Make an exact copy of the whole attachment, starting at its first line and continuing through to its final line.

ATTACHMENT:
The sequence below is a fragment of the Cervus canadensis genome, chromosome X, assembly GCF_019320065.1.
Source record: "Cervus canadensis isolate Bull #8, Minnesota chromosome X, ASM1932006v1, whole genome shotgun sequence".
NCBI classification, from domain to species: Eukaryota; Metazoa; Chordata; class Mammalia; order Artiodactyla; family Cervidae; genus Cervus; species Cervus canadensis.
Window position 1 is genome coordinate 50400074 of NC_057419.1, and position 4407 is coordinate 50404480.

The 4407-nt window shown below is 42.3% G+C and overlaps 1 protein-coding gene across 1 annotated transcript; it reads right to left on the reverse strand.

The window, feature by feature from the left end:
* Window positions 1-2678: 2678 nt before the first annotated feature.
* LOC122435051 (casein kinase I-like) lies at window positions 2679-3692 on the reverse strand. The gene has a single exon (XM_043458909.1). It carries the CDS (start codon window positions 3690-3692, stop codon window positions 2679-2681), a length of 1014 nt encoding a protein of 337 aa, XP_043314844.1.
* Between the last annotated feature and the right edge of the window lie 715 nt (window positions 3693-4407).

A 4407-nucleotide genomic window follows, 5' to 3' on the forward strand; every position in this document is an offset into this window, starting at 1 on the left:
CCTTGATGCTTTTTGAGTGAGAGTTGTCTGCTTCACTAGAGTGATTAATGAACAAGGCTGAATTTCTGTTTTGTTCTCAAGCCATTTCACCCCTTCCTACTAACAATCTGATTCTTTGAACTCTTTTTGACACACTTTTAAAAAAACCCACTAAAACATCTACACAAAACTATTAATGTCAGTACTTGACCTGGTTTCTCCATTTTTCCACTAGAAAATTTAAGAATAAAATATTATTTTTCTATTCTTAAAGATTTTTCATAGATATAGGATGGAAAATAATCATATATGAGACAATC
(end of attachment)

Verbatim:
The sequence below is a fragment of the Cervus canadensis genome, chromosome X, assembly GCF_019320065.1.
Source record: "Cervus canadensis isolate Bull #8, Minnesota chromosome X, ASM1932006v1, whole genome shotgun sequence".
NCBI classification, from domain to species: Eukaryota; Metazoa; Chordata; class Mammalia; order Artiodactyla; family Cervidae; genus Cervus; species Cervus canadensis.
Window position 1 is genome coordinate 50400074 of NC_057419.1, and position 4407 is coordinate 50404480.

The 4407-nt window shown below is 42.3% G+C and overlaps 1 protein-coding gene across 1 annotated transcript; it reads right to left on the reverse strand.

The window, feature by feature from the left end:
* Window positions 1-2678: 2678 nt before the first annotated feature.
* LOC122435051 (casein kinase I-like) lies at window positions 2679-3692 on the reverse strand. The gene has a single exon (XM_043458909.1). It carries the CDS (start codon window positions 3690-3692, stop codon window positions 2679-2681), a length of 1014 nt encoding a protein of 337 aa, XP_043314844.1.
* Between the last annotated feature and the right edge of the window lie 715 nt (window positions 3693-4407).

A 4407-nucleotide genomic window follows, 5' to 3' on the forward strand; every position in this document is an offset into this window, starting at 1 on the left:
CCTTGATGCTTTTTGAGTGAGAGTTGTCTGCTTCACTAGAGTGATTAATGAACAAGGCTGAATTTCTGTTTTGTTCTCAAGCCATTTCACCCCTTCCTACTAACAATCTGATTCTTTGAACTCTTTTTGACACACTTTTAAAAAAACCCACTAAAACATCTACACAAAACTATTAATGTCAGTACTTGACCTGGTTTCTCCATTTTTCCACTAGAAAATTTAAGAATAAAATATTATTTTTCTATTCTTAAAGATTTTTCATAGATATAGGATGGAAAATAATCATATATGAGACAATC